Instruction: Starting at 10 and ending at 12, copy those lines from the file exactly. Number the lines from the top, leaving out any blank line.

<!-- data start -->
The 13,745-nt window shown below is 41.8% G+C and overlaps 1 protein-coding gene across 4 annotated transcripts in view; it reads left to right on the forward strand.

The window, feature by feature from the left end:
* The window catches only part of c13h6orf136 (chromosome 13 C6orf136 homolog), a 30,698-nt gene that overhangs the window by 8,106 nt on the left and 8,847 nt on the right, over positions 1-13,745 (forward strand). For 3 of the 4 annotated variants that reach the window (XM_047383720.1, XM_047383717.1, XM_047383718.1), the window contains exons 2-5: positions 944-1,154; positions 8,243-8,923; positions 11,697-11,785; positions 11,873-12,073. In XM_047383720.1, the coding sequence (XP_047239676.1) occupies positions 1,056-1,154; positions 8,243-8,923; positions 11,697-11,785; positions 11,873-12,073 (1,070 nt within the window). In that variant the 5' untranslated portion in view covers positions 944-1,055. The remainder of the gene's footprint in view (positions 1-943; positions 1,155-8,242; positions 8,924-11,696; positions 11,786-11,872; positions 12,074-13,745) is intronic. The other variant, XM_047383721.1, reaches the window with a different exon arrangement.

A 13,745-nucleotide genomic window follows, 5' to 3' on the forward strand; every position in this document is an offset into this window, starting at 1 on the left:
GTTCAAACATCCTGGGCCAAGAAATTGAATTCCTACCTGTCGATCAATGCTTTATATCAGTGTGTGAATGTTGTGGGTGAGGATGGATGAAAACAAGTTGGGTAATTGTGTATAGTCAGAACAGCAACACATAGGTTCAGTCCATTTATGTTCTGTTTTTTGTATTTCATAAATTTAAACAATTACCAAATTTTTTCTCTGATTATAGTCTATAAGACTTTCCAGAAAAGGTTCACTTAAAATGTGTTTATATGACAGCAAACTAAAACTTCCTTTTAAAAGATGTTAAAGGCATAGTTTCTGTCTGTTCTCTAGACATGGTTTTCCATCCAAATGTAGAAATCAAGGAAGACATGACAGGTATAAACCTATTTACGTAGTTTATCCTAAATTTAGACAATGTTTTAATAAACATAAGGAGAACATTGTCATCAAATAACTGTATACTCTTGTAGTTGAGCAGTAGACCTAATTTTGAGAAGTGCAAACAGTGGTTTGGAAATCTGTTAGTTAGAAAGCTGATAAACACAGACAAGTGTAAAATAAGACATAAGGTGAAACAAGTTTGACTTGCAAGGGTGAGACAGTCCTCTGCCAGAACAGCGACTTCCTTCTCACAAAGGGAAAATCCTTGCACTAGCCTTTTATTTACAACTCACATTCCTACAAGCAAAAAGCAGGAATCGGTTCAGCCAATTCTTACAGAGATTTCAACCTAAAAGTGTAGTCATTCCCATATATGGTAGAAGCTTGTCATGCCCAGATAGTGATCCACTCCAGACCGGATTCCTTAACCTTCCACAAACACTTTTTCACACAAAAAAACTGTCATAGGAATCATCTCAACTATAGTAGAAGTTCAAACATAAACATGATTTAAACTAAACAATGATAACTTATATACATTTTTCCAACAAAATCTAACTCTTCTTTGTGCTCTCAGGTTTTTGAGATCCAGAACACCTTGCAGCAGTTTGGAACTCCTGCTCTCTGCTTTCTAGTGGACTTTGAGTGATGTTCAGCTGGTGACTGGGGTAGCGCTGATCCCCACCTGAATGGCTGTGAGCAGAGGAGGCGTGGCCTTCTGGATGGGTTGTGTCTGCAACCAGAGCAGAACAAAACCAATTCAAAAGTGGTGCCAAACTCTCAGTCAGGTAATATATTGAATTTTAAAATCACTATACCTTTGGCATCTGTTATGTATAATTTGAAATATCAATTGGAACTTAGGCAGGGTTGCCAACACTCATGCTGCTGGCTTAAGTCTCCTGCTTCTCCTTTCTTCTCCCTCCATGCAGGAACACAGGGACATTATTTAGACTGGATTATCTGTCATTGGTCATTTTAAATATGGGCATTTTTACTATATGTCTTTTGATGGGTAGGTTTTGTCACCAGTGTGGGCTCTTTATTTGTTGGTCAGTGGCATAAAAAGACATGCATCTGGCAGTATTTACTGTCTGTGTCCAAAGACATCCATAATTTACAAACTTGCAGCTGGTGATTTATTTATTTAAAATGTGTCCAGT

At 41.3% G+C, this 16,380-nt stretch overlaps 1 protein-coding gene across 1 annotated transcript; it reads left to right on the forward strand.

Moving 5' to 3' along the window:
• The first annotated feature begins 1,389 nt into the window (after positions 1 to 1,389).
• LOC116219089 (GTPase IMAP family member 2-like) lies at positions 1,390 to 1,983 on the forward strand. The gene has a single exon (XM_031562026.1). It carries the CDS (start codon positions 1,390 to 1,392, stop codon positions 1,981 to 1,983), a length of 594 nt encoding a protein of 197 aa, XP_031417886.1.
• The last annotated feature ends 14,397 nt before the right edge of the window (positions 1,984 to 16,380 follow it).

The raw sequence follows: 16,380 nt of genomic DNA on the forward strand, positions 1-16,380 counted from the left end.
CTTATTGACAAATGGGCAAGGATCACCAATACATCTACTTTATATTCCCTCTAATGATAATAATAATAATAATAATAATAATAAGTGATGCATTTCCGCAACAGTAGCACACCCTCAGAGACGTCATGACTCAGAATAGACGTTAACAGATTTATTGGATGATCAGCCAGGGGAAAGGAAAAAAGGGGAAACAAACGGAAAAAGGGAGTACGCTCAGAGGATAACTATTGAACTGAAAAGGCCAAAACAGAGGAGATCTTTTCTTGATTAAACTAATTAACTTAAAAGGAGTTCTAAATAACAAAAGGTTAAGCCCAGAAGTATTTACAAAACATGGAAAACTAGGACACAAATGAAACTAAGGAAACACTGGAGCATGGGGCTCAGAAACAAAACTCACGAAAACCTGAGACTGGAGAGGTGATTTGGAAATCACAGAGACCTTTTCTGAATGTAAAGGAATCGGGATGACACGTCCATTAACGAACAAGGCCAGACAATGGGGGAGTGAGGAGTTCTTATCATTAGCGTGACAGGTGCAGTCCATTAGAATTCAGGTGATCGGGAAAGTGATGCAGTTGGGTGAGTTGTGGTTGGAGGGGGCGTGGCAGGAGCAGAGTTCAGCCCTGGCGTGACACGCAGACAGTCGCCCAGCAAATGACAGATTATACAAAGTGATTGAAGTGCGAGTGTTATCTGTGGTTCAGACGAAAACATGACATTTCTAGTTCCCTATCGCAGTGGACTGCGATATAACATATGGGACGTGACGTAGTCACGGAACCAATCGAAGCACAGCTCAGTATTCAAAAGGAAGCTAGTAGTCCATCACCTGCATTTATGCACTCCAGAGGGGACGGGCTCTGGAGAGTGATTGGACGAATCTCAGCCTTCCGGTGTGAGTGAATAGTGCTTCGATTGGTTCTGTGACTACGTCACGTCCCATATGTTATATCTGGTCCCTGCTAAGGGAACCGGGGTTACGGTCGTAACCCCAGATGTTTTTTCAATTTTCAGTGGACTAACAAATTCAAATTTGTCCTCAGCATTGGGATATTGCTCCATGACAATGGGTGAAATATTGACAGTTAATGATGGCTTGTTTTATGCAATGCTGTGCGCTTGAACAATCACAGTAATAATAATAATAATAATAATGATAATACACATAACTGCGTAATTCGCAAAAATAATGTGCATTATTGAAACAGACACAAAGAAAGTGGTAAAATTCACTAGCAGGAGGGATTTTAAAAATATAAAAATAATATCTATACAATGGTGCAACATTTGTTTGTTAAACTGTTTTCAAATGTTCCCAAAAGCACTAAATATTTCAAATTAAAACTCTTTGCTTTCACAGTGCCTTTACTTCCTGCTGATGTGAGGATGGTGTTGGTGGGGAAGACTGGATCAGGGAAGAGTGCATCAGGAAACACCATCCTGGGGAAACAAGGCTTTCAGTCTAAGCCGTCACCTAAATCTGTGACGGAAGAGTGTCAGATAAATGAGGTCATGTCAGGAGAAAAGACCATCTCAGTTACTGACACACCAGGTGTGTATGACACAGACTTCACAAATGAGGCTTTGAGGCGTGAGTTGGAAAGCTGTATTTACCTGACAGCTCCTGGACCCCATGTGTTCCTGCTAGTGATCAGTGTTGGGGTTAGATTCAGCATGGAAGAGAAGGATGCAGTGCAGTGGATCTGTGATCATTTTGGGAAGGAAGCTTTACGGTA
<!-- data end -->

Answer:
• The last annotated feature ends 14,397 nt before the right edge of the window (positions 1,984 to 16,380 follow it).

The raw sequence follows: 16,380 nt of genomic DNA on the forward strand, positions 1-16,380 counted from the left end.
CTTATTGACAAATGGGCAAGGATCACCAATACATCTACTTTATATTCCCTCTAATGATAATAATAATAATAATAATAATAATAAGTGATGCATTTCCGCAACAGTAGCACACCCTCAGAGACGTCATGACTCAGAATAGACGTTAACAGATTTATTGGATGATCAGCCAGGGGAAAGGAAAAAAGGGGAAACAAACGGAAAAAGGGAGTACGCTCAGAGGATAACTATTGAACTGAAAAGGCCAAAACAGAGGAGATCTTTTCTTGATTAAACTAATTAACTTAAAAGGAGTTCTAAATAACAAAAGGTTAAGCCCAGAAGTATTTACAAAACATGGAAAACTAGGACACAAATGAAACTAAGGAAACACTGGAGCATGGGGCTCAGAAACAAAACTCACGAAAACCTGAGACTGGAGAGGTGATTTGGAAATCACAGAGACCTTTTCTGAATGTAAAGGAATCGGGATGACACGTCCATTAACGAACAAGGCCAGACAATGGGGGAGTGAGGAGTTCTTATCATTAGCGTGACAGGTGCAGTCCATTAGAATTCAGGTGATCGGGAAAGTGATGCAGTTGGGTGAGTTGTGGTTGGAGGGGGCGTGGCAGGAGCAGAGTTCAGCCCTGGCGTGACACGCAGACAGTCGCCCAGCAAATGACAGATTATACAAAGTGATTGAAGTGCGAGTGTTATCTGTGGTTCAGACGAAAACATGACATTTCTAGTTCCCTATCGCAGTGGACTGCGATATAACATATGGGACGTGACGTAGTCACGGAACCAATCGAAGCACAGCTCAGTATTCAAAAGGAAGCTAGTAGTCCATCACCTGCATTTATGCACTCCAGAGGGGACGGGCTCTGGAGAGTGATTGGACGAATCTCAGCCTTCCGGTGTGAGTGAATAGTGCTTCGATTGGTTCTGTGACTACGTCACGTCCCATATGTTATATCTGGTCCCTGCTAAGGGAACCGGGGTTACGGTCGTAACCCCAGATGTTTTTTCAATTTTCAGTGGACTAACAAATTCAAATTTGTCCTCAGCATTGGGATATTGCTCCATGACAATGGGTGAAATATTGACAGTTAATGATGGCTTGTTTTATGCAATGCTGTGCGCTTGAACAATCACAGTAATAATAATAATAATAATAATGATAATACACATAACTGCGTAATTCGCAAAAATAATGTGCATTATTGAAACAGACACAAAGAAAGTGGTAAAATTCACTAGCAGGAGGGATTTTAAAAATATAAAAATAATATCTATACAATGGTGCAACATTTGTTTGTTAAACTGTTTTCAAATGTTCCCAAAAGCACTAAATATTTCAAATTAAAACTCTTTGCTTTCACAGTGCCTTTACTTCCTGCTGATGTGAGGATGGTGTTGGTGGGGAAGACTGGATCAGGGAAGAGTGCATCAGGAAACACCATCCTGGGGAAACAAGGCTTTCAGTCTAAGCCGTCACCTAAATCTGTGACGGAAGAGTGTCAGATAAATGAGGTCATGTCAGGAGAAAAGACCATCTCAGTTACTGACACACCAGGTGTGTATGACACAGACTTCACAAATGAGGCTTTGAGGCGTGAGTTGGAAAGCTGTATTTACCTGACAGCTCCTGGACCCCATGTGTTCCTGCTAGTGATCAGTGTTGGGGTTAGATTCAGCATGGAAGAGAAGGATGCAGTGCAGTGGATCTGTGATCATTTTGGGAAGGAAGCTTTACGGTA